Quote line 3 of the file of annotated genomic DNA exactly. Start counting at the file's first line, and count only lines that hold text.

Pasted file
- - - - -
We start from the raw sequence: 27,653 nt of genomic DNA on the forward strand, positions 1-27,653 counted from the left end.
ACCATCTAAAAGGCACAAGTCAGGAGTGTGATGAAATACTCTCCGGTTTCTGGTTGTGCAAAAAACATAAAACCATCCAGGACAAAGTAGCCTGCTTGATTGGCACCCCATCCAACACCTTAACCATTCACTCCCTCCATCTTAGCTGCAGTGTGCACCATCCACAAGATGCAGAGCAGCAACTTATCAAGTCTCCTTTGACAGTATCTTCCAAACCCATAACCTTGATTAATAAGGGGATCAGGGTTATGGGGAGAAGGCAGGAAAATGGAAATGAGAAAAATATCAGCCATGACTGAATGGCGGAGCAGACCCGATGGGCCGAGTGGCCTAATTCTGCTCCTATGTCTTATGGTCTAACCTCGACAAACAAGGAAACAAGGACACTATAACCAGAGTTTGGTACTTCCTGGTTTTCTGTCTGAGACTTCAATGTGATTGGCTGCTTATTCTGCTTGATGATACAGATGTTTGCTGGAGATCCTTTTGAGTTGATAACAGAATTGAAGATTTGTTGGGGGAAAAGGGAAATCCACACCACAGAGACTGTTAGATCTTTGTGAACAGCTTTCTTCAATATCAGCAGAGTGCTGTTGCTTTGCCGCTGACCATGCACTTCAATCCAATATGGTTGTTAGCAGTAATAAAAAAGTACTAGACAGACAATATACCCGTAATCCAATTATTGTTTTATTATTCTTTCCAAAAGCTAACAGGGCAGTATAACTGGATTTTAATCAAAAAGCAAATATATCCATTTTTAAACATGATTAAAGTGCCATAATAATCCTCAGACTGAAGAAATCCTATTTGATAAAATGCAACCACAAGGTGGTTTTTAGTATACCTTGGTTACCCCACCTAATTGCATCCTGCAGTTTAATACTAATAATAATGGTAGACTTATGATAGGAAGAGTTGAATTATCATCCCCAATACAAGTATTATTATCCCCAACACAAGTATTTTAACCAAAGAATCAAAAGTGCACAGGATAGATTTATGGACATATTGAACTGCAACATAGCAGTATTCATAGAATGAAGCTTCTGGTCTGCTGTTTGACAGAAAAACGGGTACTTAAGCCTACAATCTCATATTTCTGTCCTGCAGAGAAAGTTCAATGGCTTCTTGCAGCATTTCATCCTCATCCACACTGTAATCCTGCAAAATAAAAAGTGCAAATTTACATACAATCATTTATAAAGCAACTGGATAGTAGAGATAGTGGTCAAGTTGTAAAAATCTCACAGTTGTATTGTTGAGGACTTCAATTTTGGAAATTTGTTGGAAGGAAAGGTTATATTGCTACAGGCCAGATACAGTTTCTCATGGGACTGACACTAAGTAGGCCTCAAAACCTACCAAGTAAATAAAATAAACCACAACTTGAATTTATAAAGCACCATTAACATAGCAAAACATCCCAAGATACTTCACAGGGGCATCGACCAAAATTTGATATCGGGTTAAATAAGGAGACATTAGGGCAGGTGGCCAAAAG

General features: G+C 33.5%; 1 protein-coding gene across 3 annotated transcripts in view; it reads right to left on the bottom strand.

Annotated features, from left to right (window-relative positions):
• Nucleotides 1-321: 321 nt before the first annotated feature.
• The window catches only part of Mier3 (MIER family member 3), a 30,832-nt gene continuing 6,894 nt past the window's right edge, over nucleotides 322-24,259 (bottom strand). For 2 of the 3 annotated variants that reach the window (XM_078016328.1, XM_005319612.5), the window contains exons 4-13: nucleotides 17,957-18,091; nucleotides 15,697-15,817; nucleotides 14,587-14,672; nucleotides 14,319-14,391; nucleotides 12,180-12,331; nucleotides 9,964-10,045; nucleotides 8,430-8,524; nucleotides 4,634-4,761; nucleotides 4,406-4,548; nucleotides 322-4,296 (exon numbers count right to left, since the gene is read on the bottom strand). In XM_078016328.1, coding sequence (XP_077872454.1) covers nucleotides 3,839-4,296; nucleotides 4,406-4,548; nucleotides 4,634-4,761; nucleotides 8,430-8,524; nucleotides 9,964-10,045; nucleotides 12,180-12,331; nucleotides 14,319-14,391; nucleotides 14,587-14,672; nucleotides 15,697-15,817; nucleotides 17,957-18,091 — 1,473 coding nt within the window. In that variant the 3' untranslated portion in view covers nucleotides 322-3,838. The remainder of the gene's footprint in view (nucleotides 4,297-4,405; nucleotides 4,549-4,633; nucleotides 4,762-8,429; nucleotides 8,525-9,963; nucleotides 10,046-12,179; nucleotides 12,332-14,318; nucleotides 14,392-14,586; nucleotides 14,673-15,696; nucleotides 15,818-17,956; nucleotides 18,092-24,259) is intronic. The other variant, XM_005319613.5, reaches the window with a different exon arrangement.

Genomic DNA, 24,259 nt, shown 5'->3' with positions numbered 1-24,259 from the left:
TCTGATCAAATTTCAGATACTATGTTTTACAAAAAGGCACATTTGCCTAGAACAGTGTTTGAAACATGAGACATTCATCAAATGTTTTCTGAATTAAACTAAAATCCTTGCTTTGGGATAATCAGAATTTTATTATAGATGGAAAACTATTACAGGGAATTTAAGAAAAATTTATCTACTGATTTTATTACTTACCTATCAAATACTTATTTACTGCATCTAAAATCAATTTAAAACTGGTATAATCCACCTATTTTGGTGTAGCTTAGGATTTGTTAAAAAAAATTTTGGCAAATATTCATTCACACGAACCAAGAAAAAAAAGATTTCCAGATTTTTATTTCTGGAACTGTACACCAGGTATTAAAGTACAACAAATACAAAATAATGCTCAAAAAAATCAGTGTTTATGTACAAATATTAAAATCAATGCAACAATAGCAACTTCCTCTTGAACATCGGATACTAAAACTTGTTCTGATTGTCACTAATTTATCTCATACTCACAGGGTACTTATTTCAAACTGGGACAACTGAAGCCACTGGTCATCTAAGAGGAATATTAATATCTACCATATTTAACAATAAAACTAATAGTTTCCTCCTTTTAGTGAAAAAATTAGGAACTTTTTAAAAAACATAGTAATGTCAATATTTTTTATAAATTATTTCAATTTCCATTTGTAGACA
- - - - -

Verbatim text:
General features: G+C 33.5%; 1 protein-coding gene across 3 annotated transcripts in view; it reads right to left on the bottom strand.